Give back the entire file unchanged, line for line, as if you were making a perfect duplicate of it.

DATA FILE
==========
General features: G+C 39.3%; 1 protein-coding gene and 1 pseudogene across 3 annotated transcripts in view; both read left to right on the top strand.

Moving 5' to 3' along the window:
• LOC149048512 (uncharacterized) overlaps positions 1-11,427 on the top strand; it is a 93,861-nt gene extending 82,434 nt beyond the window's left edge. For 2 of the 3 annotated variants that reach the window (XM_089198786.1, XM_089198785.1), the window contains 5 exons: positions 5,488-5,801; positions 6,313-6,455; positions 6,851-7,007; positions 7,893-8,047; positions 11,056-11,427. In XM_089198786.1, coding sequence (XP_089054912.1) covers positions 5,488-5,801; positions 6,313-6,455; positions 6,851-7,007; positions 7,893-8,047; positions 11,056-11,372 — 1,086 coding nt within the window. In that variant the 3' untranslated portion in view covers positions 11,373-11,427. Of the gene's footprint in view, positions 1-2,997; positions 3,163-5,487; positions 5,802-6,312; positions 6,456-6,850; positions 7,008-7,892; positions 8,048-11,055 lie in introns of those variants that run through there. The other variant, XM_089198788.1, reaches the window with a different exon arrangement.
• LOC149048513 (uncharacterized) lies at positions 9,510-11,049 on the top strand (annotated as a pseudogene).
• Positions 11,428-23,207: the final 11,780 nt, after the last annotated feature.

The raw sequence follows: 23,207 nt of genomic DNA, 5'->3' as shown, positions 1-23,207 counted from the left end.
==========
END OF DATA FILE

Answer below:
General features: G+C 39.3%; 1 protein-coding gene and 1 pseudogene across 3 annotated transcripts in view; both read left to right on the top strand.

Moving 5' to 3' along the window:
• LOC149048512 (uncharacterized) overlaps positions 1-11,427 on the top strand; it is a 93,861-nt gene extending 82,434 nt beyond the window's left edge. For 2 of the 3 annotated variants that reach the window (XM_089198786.1, XM_089198785.1), the window contains 5 exons: positions 5,488-5,801; positions 6,313-6,455; positions 6,851-7,007; positions 7,893-8,047; positions 11,056-11,427. In XM_089198786.1, coding sequence (XP_089054912.1) covers positions 5,488-5,801; positions 6,313-6,455; positions 6,851-7,007; positions 7,893-8,047; positions 11,056-11,372 — 1,086 coding nt within the window. In that variant the 3' untranslated portion in view covers positions 11,373-11,427. Of the gene's footprint in view, positions 1-2,997; positions 3,163-5,487; positions 5,802-6,312; positions 6,456-6,850; positions 7,008-7,892; positions 8,048-11,055 lie in introns of those variants that run through there. The other variant, XM_089198788.1, reaches the window with a different exon arrangement.
• LOC149048513 (uncharacterized) lies at positions 9,510-11,049 on the top strand (annotated as a pseudogene).
• Positions 11,428-23,207: the final 11,780 nt, after the last annotated feature.

The raw sequence follows: 23,207 nt of genomic DNA, 5'->3' as shown, positions 1-23,207 counted from the left end.